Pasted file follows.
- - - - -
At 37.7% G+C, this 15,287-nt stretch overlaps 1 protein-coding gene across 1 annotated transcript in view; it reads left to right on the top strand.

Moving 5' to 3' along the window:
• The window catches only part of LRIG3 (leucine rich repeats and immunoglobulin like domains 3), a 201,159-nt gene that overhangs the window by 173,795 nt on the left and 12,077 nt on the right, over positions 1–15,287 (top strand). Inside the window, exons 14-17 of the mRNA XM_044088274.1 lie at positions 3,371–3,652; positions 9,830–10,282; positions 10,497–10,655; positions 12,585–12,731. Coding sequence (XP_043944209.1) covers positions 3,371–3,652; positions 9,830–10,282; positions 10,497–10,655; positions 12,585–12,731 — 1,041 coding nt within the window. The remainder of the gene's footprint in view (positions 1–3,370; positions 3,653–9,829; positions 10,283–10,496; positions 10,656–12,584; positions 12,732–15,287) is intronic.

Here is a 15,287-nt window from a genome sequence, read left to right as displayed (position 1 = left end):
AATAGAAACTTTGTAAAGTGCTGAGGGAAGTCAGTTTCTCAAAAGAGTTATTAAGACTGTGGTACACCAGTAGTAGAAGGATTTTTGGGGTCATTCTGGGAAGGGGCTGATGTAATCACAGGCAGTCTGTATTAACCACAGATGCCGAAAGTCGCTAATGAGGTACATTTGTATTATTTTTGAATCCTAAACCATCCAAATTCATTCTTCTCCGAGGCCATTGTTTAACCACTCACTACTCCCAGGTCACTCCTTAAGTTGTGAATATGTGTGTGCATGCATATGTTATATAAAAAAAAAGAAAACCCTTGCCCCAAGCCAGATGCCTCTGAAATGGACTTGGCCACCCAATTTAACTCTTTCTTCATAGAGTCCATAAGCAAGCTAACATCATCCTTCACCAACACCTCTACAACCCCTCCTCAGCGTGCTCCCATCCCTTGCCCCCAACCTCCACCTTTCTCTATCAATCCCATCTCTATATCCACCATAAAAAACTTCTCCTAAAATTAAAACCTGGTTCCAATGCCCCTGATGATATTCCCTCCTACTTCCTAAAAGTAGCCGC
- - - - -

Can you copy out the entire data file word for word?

At 37.7% G+C, this 15,287-nt stretch overlaps 1 protein-coding gene across 1 annotated transcript in view; it reads left to right on the top strand.

Moving 5' to 3' along the window:
• The window catches only part of LRIG3 (leucine rich repeats and immunoglobulin like domains 3), a 201,159-nt gene that overhangs the window by 173,795 nt on the left and 12,077 nt on the right, over positions 1–15,287 (top strand). Inside the window, exons 14-17 of the mRNA XM_044088274.1 lie at positions 3,371–3,652; positions 9,830–10,282; positions 10,497–10,655; positions 12,585–12,731. Coding sequence (XP_043944209.1) covers positions 3,371–3,652; positions 9,830–10,282; positions 10,497–10,655; positions 12,585–12,731 — 1,041 coding nt within the window. The remainder of the gene's footprint in view (positions 1–3,370; positions 3,653–9,829; positions 10,283–10,496; positions 10,656–12,584; positions 12,732–15,287) is intronic.

Here is a 15,287-nt window from a genome sequence, read left to right as displayed (position 1 = left end):
AATAGAAACTTTGTAAAGTGCTGAGGGAAGTCAGTTTCTCAAAAGAGTTATTAAGACTGTGGTACACCAGTAGTAGAAGGATTTTTGGGGTCATTCTGGGAAGGGGCTGATGTAATCACAGGCAGTCTGTATTAACCACAGATGCCGAAAGTCGCTAATGAGGTACATTTGTATTATTTTTGAATCCTAAACCATCCAAATTCATTCTTCTCCGAGGCCATTGTTTAACCACTCACTACTCCCAGGTCACTCCTTAAGTTGTGAATATGTGTGTGCATGCATATGTTATATAAAAAAAAAGAAAACCCTTGCCCCAAGCCAGATGCCTCTGAAATGGACTTGGCCACCCAATTTAACTCTTTCTTCATAGAGTCCATAAGCAAGCTAACATCATCCTTCACCAACACCTCTACAACCCCTCCTCAGCGTGCTCCCATCCCTTGCCCCCAACCTCCACCTTTCTCTATCAATCCCATCTCTATATCCACCATAAAAAACTTCTCCTAAAATTAAAACCTGGTTCCAATGCCCCTGATGATATTCCCTCCTACTTCCTAAAAGTAGCCGC